Change is Constant: How to Embrace It

As fall sweeps over through color and fresh air we find ourselves in an environment of transition. We find ourselves in a bittersweet mood as summer fades farther into memory, and we welcome the cozy and inward feels of autumn.

If you’re like me, transitional seasons might trigger a bit of sentimentality. Or a trip down memory lane, as though all the fall seasons we’ve experienced stack together and pull open like an accordion. 

Why is that? Why do the seasons and nature have a way of opening us up? How do they trigger reminiscing over the past, or daydreaming about the future?

Changes in nature remind us of the one truth that we are in the habit of forgetting: change is our constant. It doesn’t matter how many times we hear the phrase, we do our best to push down its insistence and implications. But when we see nature changing, we can’t help but feel the cycles of change in our own life. We can’t forget as effectively.

We are a part of nature’s change cycles while having our own. It may bring us comfort to know that while change may not be predictable, there are certain kinds of changes that we can better understand to harness this evolutionary quality of life.

Learning About Change From Nature

Every fall, without fail, we are struck by the beauty of changing leaves. Their golds and reds reappear as they always do, yet we are captivated time again. In fact, it almost feels that with each year, we appreciate autumn even more. 

Transitional seasons are the perfect time to observe and learn from nature — and we are naturally charmed to do so. Through observation we learn that nature is constantly rotating through three different functions:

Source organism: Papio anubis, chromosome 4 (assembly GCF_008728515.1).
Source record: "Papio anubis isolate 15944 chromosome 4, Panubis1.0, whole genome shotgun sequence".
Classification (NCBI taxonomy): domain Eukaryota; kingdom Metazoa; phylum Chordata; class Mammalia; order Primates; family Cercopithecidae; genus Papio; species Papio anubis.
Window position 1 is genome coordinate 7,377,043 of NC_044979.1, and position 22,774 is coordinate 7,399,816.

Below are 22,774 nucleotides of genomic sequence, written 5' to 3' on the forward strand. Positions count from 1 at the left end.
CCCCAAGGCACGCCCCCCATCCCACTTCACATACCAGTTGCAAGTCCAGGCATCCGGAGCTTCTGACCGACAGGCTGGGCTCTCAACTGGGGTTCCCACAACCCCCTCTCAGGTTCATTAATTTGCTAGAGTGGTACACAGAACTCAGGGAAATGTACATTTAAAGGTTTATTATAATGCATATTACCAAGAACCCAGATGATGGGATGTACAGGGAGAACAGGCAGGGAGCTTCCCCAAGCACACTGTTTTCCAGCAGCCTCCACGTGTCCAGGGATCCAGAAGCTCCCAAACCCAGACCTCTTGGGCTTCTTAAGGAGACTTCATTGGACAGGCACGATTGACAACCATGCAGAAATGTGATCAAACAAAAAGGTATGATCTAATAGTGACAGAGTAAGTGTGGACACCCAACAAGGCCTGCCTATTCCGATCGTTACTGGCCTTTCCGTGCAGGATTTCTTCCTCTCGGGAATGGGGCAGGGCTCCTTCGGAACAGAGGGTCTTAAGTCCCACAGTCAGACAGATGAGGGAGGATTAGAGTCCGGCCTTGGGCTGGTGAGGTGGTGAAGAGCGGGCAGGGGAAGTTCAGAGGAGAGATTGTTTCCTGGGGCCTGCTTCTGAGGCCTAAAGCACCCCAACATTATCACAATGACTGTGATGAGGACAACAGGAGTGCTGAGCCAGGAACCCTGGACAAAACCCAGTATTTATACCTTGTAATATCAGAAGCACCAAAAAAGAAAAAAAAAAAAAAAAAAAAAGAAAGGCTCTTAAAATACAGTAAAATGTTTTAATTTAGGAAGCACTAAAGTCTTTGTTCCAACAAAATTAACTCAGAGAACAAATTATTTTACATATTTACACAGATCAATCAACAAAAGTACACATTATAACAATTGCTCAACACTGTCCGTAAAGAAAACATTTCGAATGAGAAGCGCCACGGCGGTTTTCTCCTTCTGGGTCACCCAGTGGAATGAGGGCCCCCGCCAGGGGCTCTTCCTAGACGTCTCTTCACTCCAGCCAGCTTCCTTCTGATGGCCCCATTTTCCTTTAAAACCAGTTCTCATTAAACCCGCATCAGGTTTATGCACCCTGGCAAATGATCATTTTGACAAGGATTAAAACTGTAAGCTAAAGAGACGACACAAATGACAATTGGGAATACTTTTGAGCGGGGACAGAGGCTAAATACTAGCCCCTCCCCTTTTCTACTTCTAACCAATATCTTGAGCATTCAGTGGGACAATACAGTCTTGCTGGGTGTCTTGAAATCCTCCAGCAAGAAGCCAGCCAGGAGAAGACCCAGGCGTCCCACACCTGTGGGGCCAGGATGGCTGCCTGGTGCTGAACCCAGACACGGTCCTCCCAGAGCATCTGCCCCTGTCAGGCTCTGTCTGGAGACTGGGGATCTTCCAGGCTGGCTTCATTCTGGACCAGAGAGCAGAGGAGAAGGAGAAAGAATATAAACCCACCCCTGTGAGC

1. Creation — It doesn’t matter what time of year it is: creation is everywhere. You won’t have to look far to find it. From the plants that blossom and thrive in the dead of winter, to new life being born, to the creation of bird song, to a brand new sunset at the end of the day… Creation is a function constantly unfolding outside of us and within us.
  2. Sustaining — Sustaining is the function of nature that keeps things stable. Without stability, nothing can grow. Without sustaining, there is nothing to create upon — no canvas, no stage. Nature sustains through what maintains life — water, sunshine, nutrients, oxygen, attention, etc.
  3. Destruction — The function of destruction is change itself. At any given time, nature is operating on the destruction level. In nature we see destruction in the form of death, entropy, and transformation. Whether it’s leaves falling off the trees, or a fire which annihilates an entire forest, destruction is the ultimate implementor of change in nature.

Nature’s Cycles In Our Lives

As an inseparable part of nature, these exact cycles also govern our lives. We see the cycle of creation-sustaining-change in our bodies, our minds, our families, the world around us. Everywhere. Just as Nature is all around us and within us, there is nowhere we can turn where these three stages are not at play.

Understanding how these phases work independently and together will give clarity to the areas in our own life where we are flowing with or against change. The more understanding we gain, the more access we have to flowing with the laws of Nature. In this flowing, we transcend friction and have a chance at experiencing effortlessness in life.

Look Closer: Creation

If we were to pick a favorite phase, this would be the one. Everyone loves creation-mode, because creation embodies newness. And our culture loves novelty. In our lives, we see creation show up as newness: new jobs, relationships, friendships, experiences, things, homes, insights, revelations, dreams. 

We love creation so much because we are ultimately creative beings. Our existence is creative, and our purposes are all creative to some extent. Creation is our inbred impulse. This phase is the making-something-out-of-nothing magic that invigorates our lives. That gives us a reason to keep on living.

Look Closer: Sustaining

Without sustaining in our lives, we cannot survive. Sustaining is our own survival, first and foremost. It is our hydration, nourishment, sleep, shelter, and love. The sustaining phase of the change cycle is our ability to maintain what it is that allows us to thrive and continue creating.

Sustaining is keeping the job you love, which makes your lifestyle possible. It’s the energy that you put into your relationships to keep them going, as they feed your heart. Making money is sustaining. Cleaning your house, getting your taxes done, going to the doctor, getting your body work, exercising — these are all versions of sustaining. 

Look Closer: Destruction